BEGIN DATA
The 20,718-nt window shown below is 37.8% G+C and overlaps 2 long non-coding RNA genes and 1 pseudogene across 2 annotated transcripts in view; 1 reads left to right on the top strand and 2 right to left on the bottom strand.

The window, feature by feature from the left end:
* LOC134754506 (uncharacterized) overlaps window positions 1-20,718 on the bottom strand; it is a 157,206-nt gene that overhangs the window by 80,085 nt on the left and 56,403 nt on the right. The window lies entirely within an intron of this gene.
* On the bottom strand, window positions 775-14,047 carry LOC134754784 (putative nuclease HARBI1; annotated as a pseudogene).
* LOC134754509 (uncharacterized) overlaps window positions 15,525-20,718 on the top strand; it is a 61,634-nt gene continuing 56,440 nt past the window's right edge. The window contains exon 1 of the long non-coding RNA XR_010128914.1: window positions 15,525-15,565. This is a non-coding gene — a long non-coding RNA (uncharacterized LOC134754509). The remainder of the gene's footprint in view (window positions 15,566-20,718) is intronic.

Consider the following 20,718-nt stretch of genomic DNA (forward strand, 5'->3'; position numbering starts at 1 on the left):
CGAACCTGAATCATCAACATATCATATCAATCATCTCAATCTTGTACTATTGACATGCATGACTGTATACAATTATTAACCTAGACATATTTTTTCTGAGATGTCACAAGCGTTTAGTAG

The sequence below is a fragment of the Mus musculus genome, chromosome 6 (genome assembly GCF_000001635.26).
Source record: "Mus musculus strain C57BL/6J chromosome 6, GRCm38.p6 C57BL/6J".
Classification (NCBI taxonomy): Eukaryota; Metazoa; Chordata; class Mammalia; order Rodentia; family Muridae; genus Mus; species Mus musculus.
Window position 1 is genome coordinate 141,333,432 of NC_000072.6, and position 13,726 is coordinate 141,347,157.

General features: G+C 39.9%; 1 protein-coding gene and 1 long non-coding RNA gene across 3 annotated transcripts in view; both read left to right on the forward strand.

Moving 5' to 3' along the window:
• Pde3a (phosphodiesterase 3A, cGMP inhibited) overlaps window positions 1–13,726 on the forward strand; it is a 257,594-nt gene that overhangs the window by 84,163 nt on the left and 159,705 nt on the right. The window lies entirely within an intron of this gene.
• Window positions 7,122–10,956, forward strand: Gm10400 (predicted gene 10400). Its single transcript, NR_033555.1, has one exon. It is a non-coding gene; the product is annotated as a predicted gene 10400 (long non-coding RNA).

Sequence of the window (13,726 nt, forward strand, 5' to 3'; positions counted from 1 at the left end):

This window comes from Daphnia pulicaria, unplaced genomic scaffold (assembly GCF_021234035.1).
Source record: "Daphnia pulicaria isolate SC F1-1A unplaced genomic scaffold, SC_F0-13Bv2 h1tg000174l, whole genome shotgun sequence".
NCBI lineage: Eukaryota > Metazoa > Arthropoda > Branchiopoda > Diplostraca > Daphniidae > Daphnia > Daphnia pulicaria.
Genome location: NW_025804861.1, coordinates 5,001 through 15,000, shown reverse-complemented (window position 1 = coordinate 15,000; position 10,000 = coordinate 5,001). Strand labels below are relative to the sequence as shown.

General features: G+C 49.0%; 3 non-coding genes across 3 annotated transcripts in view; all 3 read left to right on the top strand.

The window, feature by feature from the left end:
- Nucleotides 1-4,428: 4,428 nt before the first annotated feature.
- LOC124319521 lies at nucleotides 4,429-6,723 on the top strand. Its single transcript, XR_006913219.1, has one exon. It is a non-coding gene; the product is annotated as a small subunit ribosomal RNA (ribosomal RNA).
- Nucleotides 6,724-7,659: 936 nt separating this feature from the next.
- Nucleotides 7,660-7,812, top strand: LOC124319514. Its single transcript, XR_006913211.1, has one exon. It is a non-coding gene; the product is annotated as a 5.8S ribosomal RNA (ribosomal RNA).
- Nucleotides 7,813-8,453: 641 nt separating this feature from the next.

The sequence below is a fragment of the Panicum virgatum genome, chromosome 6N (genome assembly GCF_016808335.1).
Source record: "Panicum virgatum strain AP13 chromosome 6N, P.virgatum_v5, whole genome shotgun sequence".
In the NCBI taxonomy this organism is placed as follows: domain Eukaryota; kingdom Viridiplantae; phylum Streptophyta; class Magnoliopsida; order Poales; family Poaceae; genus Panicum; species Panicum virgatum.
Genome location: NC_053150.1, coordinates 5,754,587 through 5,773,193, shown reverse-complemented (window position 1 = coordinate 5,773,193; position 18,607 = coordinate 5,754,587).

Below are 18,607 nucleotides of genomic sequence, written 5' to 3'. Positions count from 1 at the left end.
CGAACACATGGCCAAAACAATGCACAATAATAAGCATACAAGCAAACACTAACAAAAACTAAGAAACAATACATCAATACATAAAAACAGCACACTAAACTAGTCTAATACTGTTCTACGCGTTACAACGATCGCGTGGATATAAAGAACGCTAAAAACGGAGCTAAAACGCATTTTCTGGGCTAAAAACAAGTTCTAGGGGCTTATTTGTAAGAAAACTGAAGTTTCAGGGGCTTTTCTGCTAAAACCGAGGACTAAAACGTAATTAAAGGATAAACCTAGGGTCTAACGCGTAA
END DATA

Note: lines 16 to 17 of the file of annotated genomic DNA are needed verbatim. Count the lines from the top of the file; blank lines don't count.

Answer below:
Sequence of the window (13,726 nt, forward strand, 5' to 3'; positions counted from 1 at the left end):

This window comes from Daphnia pulicaria, unplaced genomic scaffold (assembly GCF_021234035.1).